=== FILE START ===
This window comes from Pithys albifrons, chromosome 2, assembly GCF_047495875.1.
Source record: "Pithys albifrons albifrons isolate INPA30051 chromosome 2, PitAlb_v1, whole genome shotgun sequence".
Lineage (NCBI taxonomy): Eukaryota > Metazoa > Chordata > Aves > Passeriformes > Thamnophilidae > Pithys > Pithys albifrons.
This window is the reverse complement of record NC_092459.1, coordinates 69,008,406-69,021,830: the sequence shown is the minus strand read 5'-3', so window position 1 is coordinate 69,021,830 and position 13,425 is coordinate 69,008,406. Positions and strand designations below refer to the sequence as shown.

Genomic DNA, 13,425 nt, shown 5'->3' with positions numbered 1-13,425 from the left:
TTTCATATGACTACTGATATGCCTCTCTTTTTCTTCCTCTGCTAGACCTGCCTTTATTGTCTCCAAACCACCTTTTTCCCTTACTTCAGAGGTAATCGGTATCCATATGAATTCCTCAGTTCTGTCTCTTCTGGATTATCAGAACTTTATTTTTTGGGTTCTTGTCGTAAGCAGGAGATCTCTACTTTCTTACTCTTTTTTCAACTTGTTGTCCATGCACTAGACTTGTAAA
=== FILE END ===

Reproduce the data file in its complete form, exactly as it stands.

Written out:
This window comes from Pithys albifrons, chromosome 2, assembly GCF_047495875.1.
Source record: "Pithys albifrons albifrons isolate INPA30051 chromosome 2, PitAlb_v1, whole genome shotgun sequence".
Lineage (NCBI taxonomy): Eukaryota > Metazoa > Chordata > Aves > Passeriformes > Thamnophilidae > Pithys > Pithys albifrons.
This window is the reverse complement of record NC_092459.1, coordinates 69,008,406-69,021,830: the sequence shown is the minus strand read 5'-3', so window position 1 is coordinate 69,021,830 and position 13,425 is coordinate 69,008,406. Positions and strand designations below refer to the sequence as shown.

Genomic DNA, 13,425 nt, shown 5'->3' with positions numbered 1-13,425 from the left:
TTTCATATGACTACTGATATGCCTCTCTTTTTCTTCCTCTGCTAGACCTGCCTTTATTGTCTCCAAACCACCTTTTTCCCTTACTTCAGAGGTAATCGGTATCCATATGAATTCCTCAGTTCTGTCTCTTCTGGATTATCAGAACTTTATTTTTTGGGTTCTTGTCGTAAGCAGGAGATCTCTACTTTCTTACTCTTTTTTCAACTTGTTGTCCATGCACTAGACTTGTAAA